The Government will no doubt will use the argument of “botched privatisation” to excuse recent failings. But this will no longer do. The problem is Labour’s botched renationalisation.
Labour are doing to transport what they have done to education, health, law & order; they have made life difficult for those at the sharp end by overwhelming them with regulation, targets, supervisory bodies and by constant Ministerial intervention. Sir Alastair Moreton, the former Chairman of the Strategic Authority, made the point well on Radio 4 on the lunchtime news.
Privatisation brought with it many benefits, which Ministers have recognised. Railtrack could access the capital it needed to make good the underinvestment of past decades; those with proven success in other transport fields – aviation, sea and bus – were attracted into railway operation; train operators invested in new rolling stock, which is now coming on stream; customers were attracted back to rail in record numbers.
These benefits have been eroded – Network Rail has its borrowings underwritten by the Treasury and it can no longer access the capoital it needs. Expansion plans have been abandoned or deferred. Franchise lengths have been reduced, giving the Train Operating Companies less incentive to invest.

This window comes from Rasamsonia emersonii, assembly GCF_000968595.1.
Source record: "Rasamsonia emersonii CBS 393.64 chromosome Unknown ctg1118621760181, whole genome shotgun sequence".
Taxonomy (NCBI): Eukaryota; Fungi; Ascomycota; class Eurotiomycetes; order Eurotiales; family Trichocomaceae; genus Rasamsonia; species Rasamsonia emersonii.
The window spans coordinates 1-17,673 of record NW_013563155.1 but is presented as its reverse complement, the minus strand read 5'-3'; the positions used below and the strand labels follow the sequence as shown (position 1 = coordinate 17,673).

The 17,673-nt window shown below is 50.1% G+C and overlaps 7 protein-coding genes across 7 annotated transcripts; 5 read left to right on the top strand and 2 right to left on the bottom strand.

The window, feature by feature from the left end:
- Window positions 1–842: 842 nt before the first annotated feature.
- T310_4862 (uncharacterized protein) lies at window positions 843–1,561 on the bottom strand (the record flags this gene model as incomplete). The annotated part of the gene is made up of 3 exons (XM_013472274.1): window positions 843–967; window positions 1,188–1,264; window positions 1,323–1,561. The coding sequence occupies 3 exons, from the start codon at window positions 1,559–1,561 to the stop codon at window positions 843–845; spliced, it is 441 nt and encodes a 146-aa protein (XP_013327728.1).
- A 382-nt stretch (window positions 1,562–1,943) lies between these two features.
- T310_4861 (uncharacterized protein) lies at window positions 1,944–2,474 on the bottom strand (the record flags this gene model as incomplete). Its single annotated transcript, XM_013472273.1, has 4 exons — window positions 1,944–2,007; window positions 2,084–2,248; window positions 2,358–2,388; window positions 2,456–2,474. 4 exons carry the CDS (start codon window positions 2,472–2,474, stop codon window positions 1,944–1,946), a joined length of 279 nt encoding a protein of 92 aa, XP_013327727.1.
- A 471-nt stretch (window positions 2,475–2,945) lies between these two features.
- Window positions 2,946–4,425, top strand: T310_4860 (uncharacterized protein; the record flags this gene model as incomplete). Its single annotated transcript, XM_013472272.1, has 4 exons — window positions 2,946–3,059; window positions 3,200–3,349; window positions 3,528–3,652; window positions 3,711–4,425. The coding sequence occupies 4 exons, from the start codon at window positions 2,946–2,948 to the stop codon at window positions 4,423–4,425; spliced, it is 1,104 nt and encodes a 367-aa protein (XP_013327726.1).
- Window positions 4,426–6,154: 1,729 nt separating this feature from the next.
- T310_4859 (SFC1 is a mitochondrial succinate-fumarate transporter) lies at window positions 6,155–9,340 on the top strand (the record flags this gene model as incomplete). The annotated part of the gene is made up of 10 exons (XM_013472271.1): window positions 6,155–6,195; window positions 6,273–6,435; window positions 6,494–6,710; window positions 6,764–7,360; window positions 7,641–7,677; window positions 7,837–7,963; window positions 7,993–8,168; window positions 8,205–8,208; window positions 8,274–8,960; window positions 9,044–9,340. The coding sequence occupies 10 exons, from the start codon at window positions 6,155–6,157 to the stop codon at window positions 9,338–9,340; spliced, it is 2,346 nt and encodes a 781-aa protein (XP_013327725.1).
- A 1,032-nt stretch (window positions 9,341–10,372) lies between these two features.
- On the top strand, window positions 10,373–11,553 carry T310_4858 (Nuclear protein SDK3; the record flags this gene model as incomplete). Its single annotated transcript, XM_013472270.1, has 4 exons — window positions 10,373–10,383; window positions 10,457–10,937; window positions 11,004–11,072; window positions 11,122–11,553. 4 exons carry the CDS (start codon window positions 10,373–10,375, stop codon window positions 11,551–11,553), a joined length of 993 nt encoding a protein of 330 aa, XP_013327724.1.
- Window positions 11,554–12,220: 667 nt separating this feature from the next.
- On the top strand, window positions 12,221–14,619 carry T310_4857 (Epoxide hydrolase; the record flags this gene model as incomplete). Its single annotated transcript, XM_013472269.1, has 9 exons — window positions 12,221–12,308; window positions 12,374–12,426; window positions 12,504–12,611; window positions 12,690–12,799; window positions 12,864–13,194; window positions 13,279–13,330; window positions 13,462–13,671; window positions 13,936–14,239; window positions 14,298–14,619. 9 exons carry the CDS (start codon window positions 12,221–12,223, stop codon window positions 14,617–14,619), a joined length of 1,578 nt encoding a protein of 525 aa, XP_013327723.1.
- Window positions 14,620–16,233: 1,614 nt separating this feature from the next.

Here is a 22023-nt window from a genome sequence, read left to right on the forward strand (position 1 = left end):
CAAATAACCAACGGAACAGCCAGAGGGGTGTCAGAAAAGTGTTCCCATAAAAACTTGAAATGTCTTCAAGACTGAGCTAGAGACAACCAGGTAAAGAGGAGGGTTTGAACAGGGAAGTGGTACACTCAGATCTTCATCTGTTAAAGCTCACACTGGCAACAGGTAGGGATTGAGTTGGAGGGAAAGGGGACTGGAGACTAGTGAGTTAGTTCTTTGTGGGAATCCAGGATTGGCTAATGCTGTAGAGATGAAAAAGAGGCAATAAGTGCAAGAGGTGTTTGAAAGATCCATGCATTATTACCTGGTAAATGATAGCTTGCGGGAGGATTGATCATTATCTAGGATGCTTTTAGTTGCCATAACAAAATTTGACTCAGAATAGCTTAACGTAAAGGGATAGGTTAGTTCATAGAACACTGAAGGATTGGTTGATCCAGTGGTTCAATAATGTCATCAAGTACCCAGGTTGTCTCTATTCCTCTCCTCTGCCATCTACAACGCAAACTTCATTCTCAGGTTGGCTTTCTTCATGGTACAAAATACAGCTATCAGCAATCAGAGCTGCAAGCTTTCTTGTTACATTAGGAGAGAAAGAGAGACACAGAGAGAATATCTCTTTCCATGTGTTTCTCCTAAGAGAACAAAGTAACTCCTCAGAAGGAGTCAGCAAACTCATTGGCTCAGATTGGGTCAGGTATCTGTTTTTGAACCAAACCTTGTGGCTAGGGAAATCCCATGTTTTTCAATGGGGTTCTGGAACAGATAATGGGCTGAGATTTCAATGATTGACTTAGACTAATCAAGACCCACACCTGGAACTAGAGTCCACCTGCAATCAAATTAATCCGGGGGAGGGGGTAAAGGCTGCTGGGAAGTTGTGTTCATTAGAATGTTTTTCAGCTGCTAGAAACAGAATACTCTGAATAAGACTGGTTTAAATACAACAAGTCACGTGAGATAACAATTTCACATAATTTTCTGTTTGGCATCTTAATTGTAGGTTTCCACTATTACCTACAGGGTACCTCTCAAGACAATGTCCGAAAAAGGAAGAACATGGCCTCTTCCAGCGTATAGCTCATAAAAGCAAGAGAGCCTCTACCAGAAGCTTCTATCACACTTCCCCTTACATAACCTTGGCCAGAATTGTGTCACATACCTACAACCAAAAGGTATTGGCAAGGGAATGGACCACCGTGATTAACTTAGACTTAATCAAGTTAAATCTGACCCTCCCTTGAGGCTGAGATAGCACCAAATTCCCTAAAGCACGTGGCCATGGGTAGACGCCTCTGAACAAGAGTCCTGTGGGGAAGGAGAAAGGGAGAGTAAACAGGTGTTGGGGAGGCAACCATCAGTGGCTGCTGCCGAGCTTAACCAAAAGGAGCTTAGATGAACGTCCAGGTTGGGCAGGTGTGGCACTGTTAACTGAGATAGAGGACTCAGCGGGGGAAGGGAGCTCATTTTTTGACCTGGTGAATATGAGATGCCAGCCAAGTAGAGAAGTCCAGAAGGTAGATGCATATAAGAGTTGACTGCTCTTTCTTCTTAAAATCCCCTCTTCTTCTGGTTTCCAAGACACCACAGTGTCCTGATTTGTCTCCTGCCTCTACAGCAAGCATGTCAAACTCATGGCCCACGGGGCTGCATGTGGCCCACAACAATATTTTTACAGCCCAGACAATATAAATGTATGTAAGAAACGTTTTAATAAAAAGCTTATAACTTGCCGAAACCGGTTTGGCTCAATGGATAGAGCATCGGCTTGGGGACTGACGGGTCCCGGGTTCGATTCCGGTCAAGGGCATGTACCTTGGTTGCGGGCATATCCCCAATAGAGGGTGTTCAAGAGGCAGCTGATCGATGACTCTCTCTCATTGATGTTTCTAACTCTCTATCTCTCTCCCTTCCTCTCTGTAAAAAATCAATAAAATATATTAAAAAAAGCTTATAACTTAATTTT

The problem for the Government is that they did not want to spend money buying back the railways when they won in 1997, but neither did they have the political commitment to make the new system work. A blame culture replaced the team spirit we left behind.
They have recently abandoned what I believe was a key component of a balanced and sustainable transport strategy. Controlled fares which we brought in were capped at "RPI-1%. For eight years, commuters were protected from real terms fare increases. That protection has gone, exposing commuters for the first time to inflation busting increases; and this at the same time that performance falters.
Good government is not about finding someone else to blame; the public are weary of all that. It is about a cool analysis of what needs to be done now. I will await tomorrow's announcement, but with low expectations.